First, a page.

was trying, by coaxing the old lady, to find out how much she
was worth, and where all her treasures were hid. Indeed
Mrs. Daw was just on the point of telling him her secret,
when Tittums, unable to contain herself, rushed at Mr. Paul
and scratched his face.
Oh, you bad Parrot!" she said; "did you not promise to
marry me, and take me to your golden palace ?"
"Golden palace!" screamed M% Daw: "why, you wicked
bird, that's what you promised me. Stay, ma'am, what did he
say besides ?-did he promise you any bread and milk, or any
Barcelona nuts?"
"Yes, he did-he did-he did," continued the Cat, scratch-
ing and clawing the false, faithless Parrot as she spoke.
"Well," said Pussy, now fairly exhausted, "I hope you are
satisfied: if ever you come near our house again, I'll scratch out
every feather you have on your back;" and so she left him,
taking Fido with her, who, in spite of his general good nature
and the Parrot's rage, could not resist giving him two or three
sharp bites,


















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As soon as Mrs. Daw was left alone with Paul, she began
to upbraid him with his falseness,-" You vulgar, stuck-up,
ugly, awkward deceiver! you have neither honesty enough to
live by, nor wings enough to fly with." Whereupon she
jumped at him and gave him such a plucking as spoilt his
good# loolTs.
Never after this was the Parrot able to hold up his head.
Every one scorned him: even his olden palace turned out to
be a brass cage; and for his misdds a chain was fastened
round his leg. He was confined to a wooden perch, which,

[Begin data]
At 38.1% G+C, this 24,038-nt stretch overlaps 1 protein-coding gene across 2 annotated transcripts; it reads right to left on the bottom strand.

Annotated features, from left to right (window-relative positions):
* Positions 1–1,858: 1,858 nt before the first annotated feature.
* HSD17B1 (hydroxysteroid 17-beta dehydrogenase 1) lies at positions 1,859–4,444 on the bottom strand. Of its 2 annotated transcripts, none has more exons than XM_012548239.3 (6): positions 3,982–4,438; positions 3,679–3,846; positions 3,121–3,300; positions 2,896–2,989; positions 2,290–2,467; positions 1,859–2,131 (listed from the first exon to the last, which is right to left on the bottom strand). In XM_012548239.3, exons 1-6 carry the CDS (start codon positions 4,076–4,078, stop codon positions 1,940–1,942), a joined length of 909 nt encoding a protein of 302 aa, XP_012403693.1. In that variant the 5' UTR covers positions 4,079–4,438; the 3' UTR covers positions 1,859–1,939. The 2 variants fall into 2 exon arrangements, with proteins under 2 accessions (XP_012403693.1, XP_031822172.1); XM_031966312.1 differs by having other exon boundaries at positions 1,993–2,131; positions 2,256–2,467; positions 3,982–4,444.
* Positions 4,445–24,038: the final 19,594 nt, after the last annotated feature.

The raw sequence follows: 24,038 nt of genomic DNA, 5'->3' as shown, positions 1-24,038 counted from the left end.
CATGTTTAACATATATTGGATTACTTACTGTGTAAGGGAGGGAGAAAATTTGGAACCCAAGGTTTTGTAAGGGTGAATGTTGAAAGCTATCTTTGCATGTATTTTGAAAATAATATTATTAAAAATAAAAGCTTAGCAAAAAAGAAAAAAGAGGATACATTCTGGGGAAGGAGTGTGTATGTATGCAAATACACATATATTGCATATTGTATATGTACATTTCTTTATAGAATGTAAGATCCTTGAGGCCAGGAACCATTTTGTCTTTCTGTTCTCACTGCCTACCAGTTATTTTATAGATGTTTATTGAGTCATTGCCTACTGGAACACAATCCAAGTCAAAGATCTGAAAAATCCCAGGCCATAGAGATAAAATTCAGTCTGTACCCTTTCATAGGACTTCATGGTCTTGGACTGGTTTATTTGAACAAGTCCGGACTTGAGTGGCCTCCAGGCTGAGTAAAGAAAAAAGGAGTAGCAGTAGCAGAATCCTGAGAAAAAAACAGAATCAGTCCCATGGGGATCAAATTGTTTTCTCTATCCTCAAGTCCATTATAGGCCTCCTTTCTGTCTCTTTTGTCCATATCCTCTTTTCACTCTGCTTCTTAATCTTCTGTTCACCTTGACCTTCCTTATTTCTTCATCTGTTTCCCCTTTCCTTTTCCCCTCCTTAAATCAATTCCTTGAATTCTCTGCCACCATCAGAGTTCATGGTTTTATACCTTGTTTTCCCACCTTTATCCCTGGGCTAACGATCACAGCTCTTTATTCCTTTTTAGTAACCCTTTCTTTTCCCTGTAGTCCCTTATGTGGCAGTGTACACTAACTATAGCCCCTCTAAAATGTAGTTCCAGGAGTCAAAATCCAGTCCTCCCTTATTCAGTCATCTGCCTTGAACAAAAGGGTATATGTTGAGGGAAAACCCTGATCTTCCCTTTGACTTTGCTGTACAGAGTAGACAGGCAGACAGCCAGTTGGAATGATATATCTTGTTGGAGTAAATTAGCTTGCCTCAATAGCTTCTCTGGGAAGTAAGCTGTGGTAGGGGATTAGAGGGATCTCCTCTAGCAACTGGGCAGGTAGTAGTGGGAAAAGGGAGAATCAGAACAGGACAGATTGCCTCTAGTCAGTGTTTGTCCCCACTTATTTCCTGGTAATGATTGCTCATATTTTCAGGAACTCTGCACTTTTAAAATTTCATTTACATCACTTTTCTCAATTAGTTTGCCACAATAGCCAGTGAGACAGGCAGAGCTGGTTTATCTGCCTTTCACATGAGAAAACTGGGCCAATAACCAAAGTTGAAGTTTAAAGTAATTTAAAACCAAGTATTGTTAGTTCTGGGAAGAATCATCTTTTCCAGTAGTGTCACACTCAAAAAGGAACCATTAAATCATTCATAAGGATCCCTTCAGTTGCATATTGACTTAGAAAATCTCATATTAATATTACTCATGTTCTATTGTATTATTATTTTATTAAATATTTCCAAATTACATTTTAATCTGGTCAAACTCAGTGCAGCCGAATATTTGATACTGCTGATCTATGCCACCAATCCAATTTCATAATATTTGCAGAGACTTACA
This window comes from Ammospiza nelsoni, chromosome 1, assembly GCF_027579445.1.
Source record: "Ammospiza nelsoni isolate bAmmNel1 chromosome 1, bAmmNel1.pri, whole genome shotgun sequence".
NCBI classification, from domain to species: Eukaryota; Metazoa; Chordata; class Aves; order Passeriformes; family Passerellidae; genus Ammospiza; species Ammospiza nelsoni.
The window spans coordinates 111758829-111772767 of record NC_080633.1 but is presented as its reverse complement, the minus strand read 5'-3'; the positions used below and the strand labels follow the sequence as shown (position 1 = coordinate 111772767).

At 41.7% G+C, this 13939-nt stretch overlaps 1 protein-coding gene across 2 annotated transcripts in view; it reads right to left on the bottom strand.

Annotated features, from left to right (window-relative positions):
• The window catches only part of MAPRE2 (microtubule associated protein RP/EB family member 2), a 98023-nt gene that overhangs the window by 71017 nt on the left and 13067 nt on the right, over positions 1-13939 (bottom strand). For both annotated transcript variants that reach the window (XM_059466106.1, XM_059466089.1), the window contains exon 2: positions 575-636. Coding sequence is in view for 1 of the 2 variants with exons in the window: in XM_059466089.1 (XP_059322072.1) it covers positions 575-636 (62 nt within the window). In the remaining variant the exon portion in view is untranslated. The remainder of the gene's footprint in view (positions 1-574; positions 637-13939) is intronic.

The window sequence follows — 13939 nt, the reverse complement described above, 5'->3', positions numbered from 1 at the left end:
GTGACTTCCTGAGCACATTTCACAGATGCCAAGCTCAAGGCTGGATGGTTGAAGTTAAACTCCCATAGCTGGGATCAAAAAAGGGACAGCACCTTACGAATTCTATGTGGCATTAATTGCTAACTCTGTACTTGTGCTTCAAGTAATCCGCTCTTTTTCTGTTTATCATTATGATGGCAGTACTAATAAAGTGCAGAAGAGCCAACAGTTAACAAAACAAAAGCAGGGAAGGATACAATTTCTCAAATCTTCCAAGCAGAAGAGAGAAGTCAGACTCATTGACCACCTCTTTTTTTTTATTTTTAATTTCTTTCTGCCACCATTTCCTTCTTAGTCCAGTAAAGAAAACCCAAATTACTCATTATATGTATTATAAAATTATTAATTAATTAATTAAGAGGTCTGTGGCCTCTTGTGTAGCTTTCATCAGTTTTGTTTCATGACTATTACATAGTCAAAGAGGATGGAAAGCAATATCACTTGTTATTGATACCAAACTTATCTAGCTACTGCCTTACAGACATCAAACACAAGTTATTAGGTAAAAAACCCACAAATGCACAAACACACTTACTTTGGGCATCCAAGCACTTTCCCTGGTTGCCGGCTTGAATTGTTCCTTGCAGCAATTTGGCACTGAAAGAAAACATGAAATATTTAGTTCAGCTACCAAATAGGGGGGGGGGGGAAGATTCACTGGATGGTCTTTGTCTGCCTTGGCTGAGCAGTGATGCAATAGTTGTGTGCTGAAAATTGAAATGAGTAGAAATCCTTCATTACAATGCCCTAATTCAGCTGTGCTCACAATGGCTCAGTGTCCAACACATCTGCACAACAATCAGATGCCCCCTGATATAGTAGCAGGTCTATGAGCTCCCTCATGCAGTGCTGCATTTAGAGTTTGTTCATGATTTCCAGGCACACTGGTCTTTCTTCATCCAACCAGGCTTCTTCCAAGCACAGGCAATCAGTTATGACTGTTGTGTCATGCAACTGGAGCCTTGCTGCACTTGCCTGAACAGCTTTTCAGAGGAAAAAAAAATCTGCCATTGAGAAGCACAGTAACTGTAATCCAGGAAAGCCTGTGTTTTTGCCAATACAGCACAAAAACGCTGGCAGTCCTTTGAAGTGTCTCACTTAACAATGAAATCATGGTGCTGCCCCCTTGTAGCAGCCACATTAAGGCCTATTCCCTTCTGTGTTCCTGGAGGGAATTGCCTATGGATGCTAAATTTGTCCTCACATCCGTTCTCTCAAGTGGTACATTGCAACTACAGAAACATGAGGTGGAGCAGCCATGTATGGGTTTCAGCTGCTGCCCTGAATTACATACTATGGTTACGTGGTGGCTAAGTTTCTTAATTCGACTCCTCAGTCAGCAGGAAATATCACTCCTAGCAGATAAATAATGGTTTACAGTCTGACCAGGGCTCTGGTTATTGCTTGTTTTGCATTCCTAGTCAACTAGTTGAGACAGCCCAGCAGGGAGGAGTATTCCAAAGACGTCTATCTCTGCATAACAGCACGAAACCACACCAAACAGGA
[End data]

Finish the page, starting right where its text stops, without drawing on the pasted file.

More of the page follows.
out of pure spite, he was always pecking.
Old Widow Daw kept her secret, and remained unmarried.
Tittums could not help admiring the constancy of Fido;
and when in the spring he had grown bigger, and was pro-
moted to a sweet red and black collar, Pussy found that she
loved him very much indeed, and made up her mind never
more to forsake him.











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WICE ONE are TWO good Boys,
Who come in time for School.


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Twice TWO are FOUR large Swans,
Now swimming on the Pool.



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wice THREE are SIX strong Ropes,

On which we Children swing.


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wice FOUR are EIGHT Church

How merrily they ring!


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wice FIVE are TEN Steam Boats,

Anchored in Plymouth Sound.


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wice SIX are TWELVE milch Cows,

Best in the country round.
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wice SEVEN are FOURTEEN Lambs,

Just taken from fine Ewes.


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wice NINE are EIGHTEEN Pins,
On which we hang our Hats.








wice TEN are TWENTY Lads,
At Cricket with their Bats.

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Ships sailing on the


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THE


PRINCE


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THE PRINCE WITH THE NOSE.
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THERE once lived a King who wished to marry a very beautiful lady
in his dominions, for he had no Queen to share his throne. Whenever
he went to pay this lady a visit, a great ugly black cat came out to the
door to prevent his entering the house. The King was so enraged that
he trod on the cat's tail, upon which the animal immediately changed
into a Magician who threatened him with his vengeance.
1




















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After having said this, the Magician vanished, but the King was too
much in love to care much about his threats, so that the beautiful lady
soon became Queen. In the course of time, a little Prince was born, and